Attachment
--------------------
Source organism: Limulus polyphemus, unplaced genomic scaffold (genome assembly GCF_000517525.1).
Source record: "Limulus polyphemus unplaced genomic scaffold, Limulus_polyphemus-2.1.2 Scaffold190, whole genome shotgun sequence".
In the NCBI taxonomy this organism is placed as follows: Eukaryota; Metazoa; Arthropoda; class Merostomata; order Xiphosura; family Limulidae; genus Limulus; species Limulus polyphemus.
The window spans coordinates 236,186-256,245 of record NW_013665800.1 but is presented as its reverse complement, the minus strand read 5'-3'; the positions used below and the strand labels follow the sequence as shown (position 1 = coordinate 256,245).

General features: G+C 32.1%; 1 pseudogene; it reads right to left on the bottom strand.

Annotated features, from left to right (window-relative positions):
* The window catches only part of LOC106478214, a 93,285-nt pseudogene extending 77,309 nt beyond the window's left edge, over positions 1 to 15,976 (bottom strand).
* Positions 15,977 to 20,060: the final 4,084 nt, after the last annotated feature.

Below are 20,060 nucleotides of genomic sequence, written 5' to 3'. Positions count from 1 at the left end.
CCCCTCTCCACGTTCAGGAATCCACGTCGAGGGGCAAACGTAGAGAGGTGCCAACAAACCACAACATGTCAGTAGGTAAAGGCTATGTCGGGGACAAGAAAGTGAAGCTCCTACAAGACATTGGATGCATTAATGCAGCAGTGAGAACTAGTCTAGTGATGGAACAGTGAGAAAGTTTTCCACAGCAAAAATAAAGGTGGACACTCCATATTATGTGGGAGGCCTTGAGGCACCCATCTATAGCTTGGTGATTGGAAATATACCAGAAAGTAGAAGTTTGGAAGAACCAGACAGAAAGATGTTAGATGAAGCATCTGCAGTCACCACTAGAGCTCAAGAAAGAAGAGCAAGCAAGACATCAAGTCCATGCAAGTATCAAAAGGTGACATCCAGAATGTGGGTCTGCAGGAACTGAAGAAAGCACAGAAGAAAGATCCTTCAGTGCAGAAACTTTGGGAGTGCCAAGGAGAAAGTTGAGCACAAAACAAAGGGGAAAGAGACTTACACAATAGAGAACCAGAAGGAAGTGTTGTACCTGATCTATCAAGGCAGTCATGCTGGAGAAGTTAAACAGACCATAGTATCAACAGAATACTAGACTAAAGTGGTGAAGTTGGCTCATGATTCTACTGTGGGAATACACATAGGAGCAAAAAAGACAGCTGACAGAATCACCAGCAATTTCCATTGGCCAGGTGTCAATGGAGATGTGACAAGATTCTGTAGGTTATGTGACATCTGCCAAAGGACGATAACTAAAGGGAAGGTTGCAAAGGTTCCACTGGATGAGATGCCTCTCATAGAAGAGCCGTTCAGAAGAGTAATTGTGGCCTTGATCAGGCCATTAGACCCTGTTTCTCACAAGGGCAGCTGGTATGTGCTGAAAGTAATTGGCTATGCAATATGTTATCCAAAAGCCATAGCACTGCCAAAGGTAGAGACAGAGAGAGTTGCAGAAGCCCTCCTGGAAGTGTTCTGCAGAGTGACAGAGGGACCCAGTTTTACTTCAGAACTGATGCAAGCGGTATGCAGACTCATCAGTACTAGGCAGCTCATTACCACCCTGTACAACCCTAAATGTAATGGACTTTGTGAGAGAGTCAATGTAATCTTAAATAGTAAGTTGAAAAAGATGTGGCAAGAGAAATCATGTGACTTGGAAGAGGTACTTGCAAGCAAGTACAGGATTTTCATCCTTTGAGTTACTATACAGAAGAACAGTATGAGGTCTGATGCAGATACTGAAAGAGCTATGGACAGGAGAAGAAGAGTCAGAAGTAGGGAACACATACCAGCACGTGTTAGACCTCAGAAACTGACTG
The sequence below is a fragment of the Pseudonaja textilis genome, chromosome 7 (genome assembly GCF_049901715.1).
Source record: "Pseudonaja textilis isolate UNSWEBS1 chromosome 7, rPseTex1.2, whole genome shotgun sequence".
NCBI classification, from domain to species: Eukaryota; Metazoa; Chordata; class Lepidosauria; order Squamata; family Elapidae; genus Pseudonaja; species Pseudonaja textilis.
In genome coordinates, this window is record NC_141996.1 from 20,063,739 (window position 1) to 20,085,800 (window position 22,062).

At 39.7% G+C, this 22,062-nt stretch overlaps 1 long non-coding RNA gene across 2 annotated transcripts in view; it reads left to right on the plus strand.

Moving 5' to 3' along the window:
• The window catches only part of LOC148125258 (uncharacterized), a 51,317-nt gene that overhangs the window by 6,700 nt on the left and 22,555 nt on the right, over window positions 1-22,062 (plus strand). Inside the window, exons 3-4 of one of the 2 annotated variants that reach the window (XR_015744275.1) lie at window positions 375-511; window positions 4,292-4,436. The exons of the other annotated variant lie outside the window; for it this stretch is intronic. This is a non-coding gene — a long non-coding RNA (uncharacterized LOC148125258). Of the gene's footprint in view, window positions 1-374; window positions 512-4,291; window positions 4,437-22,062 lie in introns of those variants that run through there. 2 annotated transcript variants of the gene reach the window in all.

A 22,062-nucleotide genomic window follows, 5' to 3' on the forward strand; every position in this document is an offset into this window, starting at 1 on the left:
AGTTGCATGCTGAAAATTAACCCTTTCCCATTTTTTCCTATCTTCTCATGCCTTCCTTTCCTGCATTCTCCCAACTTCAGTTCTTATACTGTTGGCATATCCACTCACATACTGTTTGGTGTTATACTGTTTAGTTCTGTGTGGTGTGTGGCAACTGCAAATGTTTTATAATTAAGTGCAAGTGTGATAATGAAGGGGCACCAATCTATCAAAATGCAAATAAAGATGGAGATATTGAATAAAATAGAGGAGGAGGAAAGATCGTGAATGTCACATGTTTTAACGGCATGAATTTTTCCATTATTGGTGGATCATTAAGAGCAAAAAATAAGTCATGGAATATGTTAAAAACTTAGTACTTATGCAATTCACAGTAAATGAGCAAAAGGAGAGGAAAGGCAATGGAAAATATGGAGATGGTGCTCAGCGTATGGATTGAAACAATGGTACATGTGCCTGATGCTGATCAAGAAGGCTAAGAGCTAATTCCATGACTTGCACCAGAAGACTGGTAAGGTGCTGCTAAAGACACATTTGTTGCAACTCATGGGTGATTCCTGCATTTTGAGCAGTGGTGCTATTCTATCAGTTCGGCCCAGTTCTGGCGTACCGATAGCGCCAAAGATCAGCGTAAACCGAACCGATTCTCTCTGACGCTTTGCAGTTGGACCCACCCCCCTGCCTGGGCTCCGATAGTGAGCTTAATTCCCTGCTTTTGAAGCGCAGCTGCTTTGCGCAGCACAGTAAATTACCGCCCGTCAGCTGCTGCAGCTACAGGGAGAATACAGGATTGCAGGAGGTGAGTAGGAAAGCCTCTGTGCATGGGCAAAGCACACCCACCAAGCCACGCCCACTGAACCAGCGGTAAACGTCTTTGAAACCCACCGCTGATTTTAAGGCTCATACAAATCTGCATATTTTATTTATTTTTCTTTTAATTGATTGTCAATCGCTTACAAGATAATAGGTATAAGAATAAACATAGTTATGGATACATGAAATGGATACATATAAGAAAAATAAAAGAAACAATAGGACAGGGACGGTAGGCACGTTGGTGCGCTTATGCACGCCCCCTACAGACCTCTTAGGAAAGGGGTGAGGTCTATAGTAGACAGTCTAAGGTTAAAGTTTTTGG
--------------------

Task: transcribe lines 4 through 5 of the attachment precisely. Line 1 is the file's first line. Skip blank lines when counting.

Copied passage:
The window spans coordinates 236,186-256,245 of record NW_013665800.1 but is presented as its reverse complement, the minus strand read 5'-3'; the positions used below and the strand labels follow the sequence as shown (position 1 = coordinate 256,245).

General features: G+C 32.1%; 1 pseudogene; it reads right to left on the bottom strand.